#206 - Adam Spiro, CEO of Spiro AI on embracing a customer first mindset

A story about being on a mission to kill CRM

This podcast interview focuses on product innovation that has the power to relieve salespeople from having to use CRM, so they can focus on what they’re best at: In the moment selling. My guest is Adam Honig, CEO of Spiro AI

adam honig

Adam has worked my entire career in the technology industry. His specialty is building companies and organizations that sell and deliver enterprise software and solutions in the B2B space.

All of the companies that he helped found were focused on dramatically improving their operations. Two of these companies went public, and two of them were successfully sold at favorable valuations.

Although much has changed in the technology business since he started his career he believes a few things always remain the same: it’s all about the business outcomes and not the technology itself. And you can never go wrong telling the truth. It’s never worth it working with a jerk. And being the category king should always be your goal.

After watching the movie ‘Her’ which shares a vision of artificial intelligence, played by the voice of Scarlett Johansson guiding sales reps to larger commission checks, he knew it was time to transform CRM and deliver the outcomes the world had been waiting for.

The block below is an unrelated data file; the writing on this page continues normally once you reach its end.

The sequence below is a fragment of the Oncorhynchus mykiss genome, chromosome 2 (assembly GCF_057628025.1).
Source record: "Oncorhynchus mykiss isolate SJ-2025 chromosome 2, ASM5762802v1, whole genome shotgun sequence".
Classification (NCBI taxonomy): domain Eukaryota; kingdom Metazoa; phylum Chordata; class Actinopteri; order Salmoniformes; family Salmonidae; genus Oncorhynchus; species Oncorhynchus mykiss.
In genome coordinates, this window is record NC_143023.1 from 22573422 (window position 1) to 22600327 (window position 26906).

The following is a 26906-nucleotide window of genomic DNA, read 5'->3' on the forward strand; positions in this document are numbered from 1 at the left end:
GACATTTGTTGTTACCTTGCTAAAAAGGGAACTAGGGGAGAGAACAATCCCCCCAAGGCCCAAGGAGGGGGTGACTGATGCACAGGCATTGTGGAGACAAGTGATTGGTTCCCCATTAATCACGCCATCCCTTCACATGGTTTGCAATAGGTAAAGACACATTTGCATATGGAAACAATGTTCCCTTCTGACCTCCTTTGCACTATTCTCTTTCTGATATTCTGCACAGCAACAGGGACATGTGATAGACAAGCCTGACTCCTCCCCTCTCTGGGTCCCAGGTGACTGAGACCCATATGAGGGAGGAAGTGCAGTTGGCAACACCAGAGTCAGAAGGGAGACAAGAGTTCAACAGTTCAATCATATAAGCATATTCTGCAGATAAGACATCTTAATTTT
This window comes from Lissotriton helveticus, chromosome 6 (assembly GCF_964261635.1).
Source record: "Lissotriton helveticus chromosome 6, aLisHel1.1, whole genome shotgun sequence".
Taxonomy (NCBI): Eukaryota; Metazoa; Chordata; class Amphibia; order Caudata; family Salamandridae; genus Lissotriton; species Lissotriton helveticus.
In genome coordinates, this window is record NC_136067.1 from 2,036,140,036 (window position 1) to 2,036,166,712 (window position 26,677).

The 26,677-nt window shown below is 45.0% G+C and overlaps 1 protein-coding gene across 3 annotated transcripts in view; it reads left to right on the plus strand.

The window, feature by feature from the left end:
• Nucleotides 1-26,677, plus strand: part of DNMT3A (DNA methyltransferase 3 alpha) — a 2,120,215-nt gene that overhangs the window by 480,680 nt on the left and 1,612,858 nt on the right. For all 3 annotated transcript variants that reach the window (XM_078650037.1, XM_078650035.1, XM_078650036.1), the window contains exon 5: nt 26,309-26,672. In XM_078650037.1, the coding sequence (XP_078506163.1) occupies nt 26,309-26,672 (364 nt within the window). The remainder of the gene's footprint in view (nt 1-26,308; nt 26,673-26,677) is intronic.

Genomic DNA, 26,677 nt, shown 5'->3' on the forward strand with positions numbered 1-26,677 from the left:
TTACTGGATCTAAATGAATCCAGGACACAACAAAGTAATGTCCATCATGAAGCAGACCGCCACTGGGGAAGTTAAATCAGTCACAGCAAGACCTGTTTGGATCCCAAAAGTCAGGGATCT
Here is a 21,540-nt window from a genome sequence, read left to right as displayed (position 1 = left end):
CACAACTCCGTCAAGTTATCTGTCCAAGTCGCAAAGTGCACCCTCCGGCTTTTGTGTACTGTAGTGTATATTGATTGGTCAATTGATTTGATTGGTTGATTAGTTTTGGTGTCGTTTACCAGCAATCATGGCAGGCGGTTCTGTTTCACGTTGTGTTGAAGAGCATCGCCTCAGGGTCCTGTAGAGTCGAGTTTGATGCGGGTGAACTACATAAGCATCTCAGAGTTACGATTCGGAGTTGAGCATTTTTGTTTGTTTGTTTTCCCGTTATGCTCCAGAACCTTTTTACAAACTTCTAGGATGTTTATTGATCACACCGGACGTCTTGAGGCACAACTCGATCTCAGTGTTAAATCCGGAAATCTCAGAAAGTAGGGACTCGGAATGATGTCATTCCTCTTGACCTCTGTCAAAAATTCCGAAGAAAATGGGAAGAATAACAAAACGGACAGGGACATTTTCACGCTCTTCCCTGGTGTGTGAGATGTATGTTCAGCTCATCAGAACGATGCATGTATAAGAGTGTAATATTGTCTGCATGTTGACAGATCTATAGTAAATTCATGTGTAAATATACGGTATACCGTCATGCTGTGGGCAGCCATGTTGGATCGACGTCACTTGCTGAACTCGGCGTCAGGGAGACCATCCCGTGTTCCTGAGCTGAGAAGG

Today he’s the CEO of Spiro, a proactive relationship management platform. Spiro is on a mission to end an era where companies waste millions of dollars on CRM. How? By creating a platform that works for Salespeople, instead of the other way around.

And this inspired me, and hence I invited Adam to my podcast. We explore what’s broken in CRM and how the things CRM demands its users to do is fundamentally flawed. Adam shares why the problem won’t be solved by making existing solutions look nicer, but that the solution is in doing things completely differently.

We dig into the journey Spiro has been through to get traction and how it overcame the tough battle to get people to adopt new technologies. He also shares the big lessons learned in deeply understanding the real outcomes customers want to solve and what it requires to build a software business that stands out in a dense market.

Here are some of his quotes:

Really good salespeople are really good ‘in the moment’. Having the conversation really listening well, understanding what’s happening. They’re not the same people who are good at then typing all of that up. It’s just it’s a different skill. And so the things that CRM asks them to do are the things that they’re bad at. It’s structurally flawed. And so, the salespeople who are really good at updating the CRM are the really bad salespeople. I had one sales VP telling me when he takes over a new job as a VP of sales, he looks to see who does the best job at CRM, and he fires those salespeople. Crazy.

During this interview, you will learn four things:

  1. Why we have to stop creating solutions that demand users to do things they’re not good at and principally despise. Focus on what they need to be successful instead.
  2. That often the only way to deliver remarkable impact is doing the hard things first.
  3. Why we should do away with the preconceived notion we know our domain like no one else – it can seriously get you stuck in sales
  4. Why it’s key to set your ego aside as a CEO and invest time listening to your customers. Not leadership, but actual users. Not once, but weekly.

For more information about the guest from this week:


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